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Articles in this Series
Best of Bootlegger

Gaming Guru

 

OK, So How Come I'm Still Losing - Part 4

20 October 1999

So far, I've talked about things like standard deviation, the effects of penetration and rules and proper game selection. While understanding these things and putting them into use is essential to successful and profitable card counting, there is still one important piece of the puzzle which I haven't discussed. From what I can see, it is one element that is often misunderstood and misapplied by players who know how to pick good games and how to play them well. Those with a mathematical bent have delved into its mysteries and designed various formulas which are intended to tell a player exactly how to do the one thing which separates the winners from the losers in the game of blackjack. That is how to take a bankroll and use it in the best fashion possible to exploit and to sustain the long term advantage that comes from card counting. In short, it is knowing how to manage your money.

Money management. You will see this term in almost every book ever written about gambling. Many gambling authors will tell you that it's the key to winning in the casinos, and some even base entire gambling "systems" on some sort of money management scheme. These systems use handy phrases like "stop losses," "win goals," "session bankrolls," and, perish the thought, "stop wins." Often, these are coupled with some sort of betting progression that has you raising and lowering bets based on the results of the last hand. All of these systems, schemes and plans have one thing in common. They will not add one red cent to your expectation. If you are playing a negative expectation game, such as craps or basic strategy non-counting blackjack, in the long run you are going to lose the amount of money you put into action times the house advantage. If you are playing a positive expectation game, like card counted blackjack, then you will win the total amount of money you put into action times your overall advantage in the long run, if you have enough money to put you into the long run in the first place.

The phrase "money management" has become so abused and misused by some gambling authors that many advantage players will turn up their noses at the sight of that phrase. They have come to expect that some ludicrous house-of-cards logic will be used to foist yet another silly betting system on the general public whenever they see that term in print. Yet the term, in and of itself, is a perfectly good way to describe what every player needs to do. That is, to manage his or her money in a fashion that will generate a profit and not lead to a total loss of the player's bankroll along the way.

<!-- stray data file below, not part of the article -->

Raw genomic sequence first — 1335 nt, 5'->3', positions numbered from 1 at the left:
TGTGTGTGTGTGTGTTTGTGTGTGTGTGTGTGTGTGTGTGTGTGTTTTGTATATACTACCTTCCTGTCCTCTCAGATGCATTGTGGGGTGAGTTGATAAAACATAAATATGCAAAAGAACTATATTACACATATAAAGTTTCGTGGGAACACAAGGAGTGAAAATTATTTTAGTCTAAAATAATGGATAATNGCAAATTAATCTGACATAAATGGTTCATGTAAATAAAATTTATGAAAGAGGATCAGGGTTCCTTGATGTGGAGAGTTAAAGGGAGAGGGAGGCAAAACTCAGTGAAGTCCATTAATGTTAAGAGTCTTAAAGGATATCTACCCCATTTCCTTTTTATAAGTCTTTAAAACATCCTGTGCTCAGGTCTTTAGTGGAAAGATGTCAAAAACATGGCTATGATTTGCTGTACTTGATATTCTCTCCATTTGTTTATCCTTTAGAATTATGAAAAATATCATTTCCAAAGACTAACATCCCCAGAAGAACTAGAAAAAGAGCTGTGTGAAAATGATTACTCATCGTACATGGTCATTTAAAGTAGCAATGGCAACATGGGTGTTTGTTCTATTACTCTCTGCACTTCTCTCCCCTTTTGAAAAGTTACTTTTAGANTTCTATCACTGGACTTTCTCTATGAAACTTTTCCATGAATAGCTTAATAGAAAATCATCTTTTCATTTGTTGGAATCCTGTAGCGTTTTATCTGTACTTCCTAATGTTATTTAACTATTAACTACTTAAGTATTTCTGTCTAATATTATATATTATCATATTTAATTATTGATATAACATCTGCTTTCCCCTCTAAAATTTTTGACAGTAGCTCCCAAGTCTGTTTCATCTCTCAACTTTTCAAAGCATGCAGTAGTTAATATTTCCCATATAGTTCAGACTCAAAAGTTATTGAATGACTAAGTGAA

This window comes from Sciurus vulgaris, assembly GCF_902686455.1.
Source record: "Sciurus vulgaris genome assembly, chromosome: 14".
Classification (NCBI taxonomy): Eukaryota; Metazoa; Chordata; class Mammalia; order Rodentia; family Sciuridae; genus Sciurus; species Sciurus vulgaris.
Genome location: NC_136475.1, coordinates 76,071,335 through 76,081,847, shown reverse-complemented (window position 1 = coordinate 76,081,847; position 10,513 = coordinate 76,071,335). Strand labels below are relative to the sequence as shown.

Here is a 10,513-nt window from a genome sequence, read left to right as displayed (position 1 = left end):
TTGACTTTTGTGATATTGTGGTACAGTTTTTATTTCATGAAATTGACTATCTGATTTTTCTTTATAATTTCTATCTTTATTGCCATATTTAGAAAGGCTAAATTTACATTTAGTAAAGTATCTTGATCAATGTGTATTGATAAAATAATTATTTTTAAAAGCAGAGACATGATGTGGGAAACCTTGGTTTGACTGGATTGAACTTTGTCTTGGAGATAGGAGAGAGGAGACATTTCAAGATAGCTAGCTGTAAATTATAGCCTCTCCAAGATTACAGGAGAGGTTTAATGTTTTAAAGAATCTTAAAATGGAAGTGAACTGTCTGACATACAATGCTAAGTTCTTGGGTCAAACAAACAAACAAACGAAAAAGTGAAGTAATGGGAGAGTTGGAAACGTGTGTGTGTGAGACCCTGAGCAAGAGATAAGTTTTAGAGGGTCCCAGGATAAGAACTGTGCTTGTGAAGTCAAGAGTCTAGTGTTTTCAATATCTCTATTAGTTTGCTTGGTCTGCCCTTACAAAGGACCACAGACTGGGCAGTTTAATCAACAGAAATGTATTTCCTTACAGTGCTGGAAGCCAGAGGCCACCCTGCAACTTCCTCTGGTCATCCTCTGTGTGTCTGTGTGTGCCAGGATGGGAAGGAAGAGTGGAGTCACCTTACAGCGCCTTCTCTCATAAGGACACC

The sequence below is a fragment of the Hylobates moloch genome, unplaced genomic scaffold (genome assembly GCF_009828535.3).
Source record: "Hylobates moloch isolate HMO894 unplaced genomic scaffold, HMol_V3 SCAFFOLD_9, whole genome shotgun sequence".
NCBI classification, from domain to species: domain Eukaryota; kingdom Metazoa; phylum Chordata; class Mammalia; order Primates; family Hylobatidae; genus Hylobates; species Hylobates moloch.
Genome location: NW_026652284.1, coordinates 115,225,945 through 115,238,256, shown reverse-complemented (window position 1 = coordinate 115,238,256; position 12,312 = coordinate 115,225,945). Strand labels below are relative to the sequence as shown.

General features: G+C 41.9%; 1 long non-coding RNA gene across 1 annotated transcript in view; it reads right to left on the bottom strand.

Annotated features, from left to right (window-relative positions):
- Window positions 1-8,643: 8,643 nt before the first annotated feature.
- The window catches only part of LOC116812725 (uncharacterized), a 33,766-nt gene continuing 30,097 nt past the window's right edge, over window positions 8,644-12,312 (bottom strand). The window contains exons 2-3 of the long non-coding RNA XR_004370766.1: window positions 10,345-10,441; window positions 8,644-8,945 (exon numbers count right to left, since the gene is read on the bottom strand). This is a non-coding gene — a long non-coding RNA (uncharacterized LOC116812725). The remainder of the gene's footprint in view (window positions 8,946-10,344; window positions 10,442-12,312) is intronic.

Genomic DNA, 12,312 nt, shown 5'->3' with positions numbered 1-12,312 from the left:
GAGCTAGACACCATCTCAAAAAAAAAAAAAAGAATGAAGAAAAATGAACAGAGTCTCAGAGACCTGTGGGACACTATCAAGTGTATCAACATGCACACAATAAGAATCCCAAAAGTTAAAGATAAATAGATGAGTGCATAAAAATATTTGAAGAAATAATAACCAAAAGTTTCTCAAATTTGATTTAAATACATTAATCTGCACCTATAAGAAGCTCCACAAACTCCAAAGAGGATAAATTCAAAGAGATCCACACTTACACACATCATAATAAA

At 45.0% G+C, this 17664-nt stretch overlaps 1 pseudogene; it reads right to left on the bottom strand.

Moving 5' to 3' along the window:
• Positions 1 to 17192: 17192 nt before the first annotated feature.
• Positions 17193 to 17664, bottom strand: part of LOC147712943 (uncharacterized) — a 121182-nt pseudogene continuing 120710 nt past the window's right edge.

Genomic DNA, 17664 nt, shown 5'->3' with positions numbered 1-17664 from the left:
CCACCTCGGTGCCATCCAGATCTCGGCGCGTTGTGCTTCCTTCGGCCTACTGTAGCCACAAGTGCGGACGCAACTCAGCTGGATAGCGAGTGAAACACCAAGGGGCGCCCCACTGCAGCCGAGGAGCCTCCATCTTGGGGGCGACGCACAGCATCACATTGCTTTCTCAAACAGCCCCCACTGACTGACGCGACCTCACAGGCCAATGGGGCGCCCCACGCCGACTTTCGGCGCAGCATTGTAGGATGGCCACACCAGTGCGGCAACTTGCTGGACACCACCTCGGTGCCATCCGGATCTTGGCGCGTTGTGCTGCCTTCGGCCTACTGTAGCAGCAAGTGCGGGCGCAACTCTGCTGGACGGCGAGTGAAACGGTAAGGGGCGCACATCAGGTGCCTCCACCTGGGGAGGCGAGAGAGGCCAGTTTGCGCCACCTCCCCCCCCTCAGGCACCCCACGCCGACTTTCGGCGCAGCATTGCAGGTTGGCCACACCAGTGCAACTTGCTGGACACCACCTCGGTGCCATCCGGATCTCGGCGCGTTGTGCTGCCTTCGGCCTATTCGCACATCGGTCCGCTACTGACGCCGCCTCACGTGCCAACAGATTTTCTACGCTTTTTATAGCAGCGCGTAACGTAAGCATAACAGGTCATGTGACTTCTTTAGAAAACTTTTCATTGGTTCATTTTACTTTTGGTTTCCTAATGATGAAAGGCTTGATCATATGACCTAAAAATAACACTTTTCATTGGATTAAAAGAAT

"Money management" involves two crucial ingredients. The total amount of bankroll a player needs and how to bet that bankroll. It gets into notions like Kelly betting, risk of ruin, optimal bet sizing and a host of mathematical phrases and formulas that can be used to figure those things out. If you are mathematically inclined, you can find excellent advice and information on these concepts on Richard Reid's Mathematics of Blackjack web site, or in books like Schlesinger's Blackjack Attack, Griffin's The Theory of Blackjack or Wong's Professional Blackjack. In fact, if you are in the least mathematically inclined and a card counter, you should take a look at these by all means. You will get much better descriptions of the intricacies of these things than I can give.

Practically speaking, what we take to the tables are nothing more than approximations of the above mentioned concepts. For instance, pure optimal bet-sizing for a 400-unit bank in a two-deck game would have a player spreading from zero (betting nothing in negative or neutral counts) to more than sixteen units. That player would be resizing the betting unit after every play because the size of the bank would have changed. Besides the impracticality of doing this at the tables, no player is likely to last long in a casino spreading from zero to sixteen in a two-deck game. What I'd like to talk about here are some good rules of thumb that can be applied at the tables.